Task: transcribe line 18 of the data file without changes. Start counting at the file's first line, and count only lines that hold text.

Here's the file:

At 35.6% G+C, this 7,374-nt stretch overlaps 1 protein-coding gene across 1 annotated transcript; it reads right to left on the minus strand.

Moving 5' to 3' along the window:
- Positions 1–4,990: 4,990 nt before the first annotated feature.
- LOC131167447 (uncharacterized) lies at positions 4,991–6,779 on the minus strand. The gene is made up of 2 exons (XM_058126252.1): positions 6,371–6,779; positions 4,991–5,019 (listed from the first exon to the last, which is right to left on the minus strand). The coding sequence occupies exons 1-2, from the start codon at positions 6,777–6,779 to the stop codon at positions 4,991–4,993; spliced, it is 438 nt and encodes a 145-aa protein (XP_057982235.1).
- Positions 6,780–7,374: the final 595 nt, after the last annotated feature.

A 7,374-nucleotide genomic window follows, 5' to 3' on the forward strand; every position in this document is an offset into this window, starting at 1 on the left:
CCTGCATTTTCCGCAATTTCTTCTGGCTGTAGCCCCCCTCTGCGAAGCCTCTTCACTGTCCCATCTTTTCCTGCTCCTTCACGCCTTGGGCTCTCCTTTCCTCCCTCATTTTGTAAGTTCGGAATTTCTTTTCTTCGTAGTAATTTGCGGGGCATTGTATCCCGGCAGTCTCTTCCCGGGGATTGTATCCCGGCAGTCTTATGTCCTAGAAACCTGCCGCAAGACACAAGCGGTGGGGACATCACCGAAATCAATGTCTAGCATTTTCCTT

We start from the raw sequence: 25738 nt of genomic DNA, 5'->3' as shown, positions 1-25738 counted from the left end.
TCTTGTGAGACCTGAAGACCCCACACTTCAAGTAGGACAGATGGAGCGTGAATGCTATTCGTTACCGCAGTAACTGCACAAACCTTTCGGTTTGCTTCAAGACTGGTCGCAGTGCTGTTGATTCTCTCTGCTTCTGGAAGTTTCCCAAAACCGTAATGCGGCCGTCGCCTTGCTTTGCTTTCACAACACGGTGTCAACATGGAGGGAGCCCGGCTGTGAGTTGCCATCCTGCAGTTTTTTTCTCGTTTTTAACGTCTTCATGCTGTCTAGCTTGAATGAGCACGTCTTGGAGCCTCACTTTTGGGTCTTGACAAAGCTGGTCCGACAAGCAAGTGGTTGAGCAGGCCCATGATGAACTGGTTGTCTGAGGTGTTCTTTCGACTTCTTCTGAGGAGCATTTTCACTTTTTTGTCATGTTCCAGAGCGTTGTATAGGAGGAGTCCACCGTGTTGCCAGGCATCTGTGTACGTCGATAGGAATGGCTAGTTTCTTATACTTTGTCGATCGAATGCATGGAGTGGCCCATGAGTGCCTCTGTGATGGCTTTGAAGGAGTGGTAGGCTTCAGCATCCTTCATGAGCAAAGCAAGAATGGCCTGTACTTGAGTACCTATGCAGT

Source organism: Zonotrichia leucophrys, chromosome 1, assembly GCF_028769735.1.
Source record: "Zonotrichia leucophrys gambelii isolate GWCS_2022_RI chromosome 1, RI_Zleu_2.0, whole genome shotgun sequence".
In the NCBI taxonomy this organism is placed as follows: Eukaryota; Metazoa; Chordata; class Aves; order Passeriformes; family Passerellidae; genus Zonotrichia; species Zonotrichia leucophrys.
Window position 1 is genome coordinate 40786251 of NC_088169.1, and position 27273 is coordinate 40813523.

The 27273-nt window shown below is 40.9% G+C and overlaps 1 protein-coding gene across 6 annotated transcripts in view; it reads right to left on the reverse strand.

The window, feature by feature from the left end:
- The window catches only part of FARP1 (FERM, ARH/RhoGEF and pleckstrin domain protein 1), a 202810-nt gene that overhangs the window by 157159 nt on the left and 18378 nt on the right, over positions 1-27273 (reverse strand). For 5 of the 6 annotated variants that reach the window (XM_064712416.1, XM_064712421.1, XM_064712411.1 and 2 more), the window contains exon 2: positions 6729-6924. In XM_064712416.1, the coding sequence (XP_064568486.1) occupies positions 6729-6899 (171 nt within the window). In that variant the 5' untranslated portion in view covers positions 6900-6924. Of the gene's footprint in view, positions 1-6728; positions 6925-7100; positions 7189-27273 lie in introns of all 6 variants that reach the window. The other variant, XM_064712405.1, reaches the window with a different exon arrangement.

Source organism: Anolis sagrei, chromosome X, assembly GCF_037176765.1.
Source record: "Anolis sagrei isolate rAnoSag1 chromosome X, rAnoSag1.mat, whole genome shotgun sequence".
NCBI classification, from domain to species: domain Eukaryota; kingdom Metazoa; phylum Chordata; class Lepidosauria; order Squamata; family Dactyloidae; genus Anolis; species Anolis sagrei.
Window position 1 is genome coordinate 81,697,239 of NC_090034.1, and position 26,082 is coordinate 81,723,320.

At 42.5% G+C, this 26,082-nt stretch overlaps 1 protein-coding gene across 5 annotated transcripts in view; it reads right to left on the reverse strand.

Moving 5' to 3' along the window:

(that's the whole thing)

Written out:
Source record: "Anolis sagrei isolate rAnoSag1 chromosome X, rAnoSag1.mat, whole genome shotgun sequence".